The first sign of trouble came in 2005. That year, the Vols went 5-6. On the second-to-last game of the season they lost 28-24 to lowly Vanderbilt at home to get eliminated from bowl contention. After a pair of nine-plus win seasons in 2006-2007, Tennessee football officially entered the dark days. Since 2008, the Vols have finished the season with seven losses six times. They’ve gone from being a perennial national power to a middling player in the SEC’s East division. Over the past five years Tennessee has had four different head coaches, punctuated by Lane Kiffin’s surprise departure after just one season, which prompted Knoxville residents to temporarily name the sewage treatment plant in his “honor.”
“The sad thing is that a lot of the younger students on campus think that Tennessee has always been a sub-par program. I remember the ’98 title. I remember going to SEC championship games and being nationally ranked at the start of every season. The freshmen now don’t remember that,” one senior told me. “If you look at the last twenty years, we’re 10 and 10 against Alabama. But a lot of people think we always lose to them.”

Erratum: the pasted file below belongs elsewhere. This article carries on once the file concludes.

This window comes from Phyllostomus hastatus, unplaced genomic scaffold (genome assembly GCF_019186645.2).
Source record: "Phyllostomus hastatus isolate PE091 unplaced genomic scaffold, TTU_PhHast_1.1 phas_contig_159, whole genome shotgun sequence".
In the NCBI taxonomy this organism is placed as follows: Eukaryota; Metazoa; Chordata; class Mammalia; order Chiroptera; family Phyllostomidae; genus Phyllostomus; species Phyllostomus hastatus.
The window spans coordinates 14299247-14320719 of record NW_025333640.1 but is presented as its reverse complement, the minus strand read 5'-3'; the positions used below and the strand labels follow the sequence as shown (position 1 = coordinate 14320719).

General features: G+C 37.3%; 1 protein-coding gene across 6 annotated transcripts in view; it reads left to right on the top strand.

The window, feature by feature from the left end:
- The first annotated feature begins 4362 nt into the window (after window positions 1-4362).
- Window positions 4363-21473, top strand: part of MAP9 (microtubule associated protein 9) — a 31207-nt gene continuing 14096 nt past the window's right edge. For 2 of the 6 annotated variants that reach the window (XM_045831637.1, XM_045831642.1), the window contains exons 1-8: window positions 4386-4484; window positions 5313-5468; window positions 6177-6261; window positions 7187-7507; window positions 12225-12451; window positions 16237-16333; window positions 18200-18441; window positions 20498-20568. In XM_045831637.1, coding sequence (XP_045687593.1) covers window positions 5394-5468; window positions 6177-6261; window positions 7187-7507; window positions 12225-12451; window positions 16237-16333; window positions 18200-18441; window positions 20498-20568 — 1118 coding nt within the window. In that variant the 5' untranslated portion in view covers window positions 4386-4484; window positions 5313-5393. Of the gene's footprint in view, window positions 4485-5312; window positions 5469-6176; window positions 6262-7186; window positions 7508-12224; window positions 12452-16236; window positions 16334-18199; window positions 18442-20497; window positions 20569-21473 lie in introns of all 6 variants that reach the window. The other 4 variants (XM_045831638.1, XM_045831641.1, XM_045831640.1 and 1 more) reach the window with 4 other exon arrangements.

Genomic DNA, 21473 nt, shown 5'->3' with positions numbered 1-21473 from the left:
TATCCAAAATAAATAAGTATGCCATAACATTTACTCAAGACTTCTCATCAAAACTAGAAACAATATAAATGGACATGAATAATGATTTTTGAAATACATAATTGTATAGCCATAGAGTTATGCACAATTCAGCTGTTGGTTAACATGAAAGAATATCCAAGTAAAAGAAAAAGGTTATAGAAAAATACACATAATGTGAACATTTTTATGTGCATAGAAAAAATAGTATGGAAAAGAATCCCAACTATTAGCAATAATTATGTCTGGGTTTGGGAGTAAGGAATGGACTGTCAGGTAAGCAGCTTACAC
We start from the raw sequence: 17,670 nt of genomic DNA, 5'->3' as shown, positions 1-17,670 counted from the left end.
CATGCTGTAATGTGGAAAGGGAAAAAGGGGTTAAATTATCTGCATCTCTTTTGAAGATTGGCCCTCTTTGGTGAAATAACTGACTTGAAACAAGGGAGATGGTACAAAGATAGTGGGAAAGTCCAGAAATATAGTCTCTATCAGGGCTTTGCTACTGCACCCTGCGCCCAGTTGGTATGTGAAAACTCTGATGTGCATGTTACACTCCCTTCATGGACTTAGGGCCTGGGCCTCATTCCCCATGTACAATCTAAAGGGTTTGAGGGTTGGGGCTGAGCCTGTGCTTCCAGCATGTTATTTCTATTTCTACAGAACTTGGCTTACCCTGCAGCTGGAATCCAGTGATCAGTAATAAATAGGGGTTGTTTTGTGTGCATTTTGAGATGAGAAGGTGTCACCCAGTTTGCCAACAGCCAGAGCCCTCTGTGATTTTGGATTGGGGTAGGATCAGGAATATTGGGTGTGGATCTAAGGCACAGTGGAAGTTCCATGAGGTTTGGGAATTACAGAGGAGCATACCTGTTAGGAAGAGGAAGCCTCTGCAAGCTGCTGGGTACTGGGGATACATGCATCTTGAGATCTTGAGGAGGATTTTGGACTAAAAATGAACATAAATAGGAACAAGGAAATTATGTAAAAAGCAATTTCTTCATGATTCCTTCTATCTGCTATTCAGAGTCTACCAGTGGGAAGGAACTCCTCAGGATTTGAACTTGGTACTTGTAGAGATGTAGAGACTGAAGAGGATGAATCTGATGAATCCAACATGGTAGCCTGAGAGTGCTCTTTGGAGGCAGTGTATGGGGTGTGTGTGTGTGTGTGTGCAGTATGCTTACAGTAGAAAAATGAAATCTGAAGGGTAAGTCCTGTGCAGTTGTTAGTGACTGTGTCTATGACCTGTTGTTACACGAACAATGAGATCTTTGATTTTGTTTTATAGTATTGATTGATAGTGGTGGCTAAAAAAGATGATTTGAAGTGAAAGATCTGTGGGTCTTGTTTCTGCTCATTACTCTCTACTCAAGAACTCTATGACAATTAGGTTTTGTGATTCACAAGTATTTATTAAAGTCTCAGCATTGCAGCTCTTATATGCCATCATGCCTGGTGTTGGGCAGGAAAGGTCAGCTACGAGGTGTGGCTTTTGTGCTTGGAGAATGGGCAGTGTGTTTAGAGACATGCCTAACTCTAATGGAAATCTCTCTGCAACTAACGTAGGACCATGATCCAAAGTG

During the second quarter, Tennessee played a highlight film commemorating Peyton Manning for breaking the NFL record for touchdown passes. A man sitting next to me muttered, “how long are we going to have keep watching Peyton Manning highlights to remind ourselves that Tennessee used to be good?”
In the past month I’ve been to two other schools with rich football pasts that are currently struggling. In Texas, fans remain somewhat invested but are content waiting for next year. In the meantime, they have high school football and a resurgent Cowboys team to keep them entertained. At the University of Washington, a decade-plus of mediocrity has depleted the fan base to the point where Husky games feel like a Saturday primer for the Seahawks.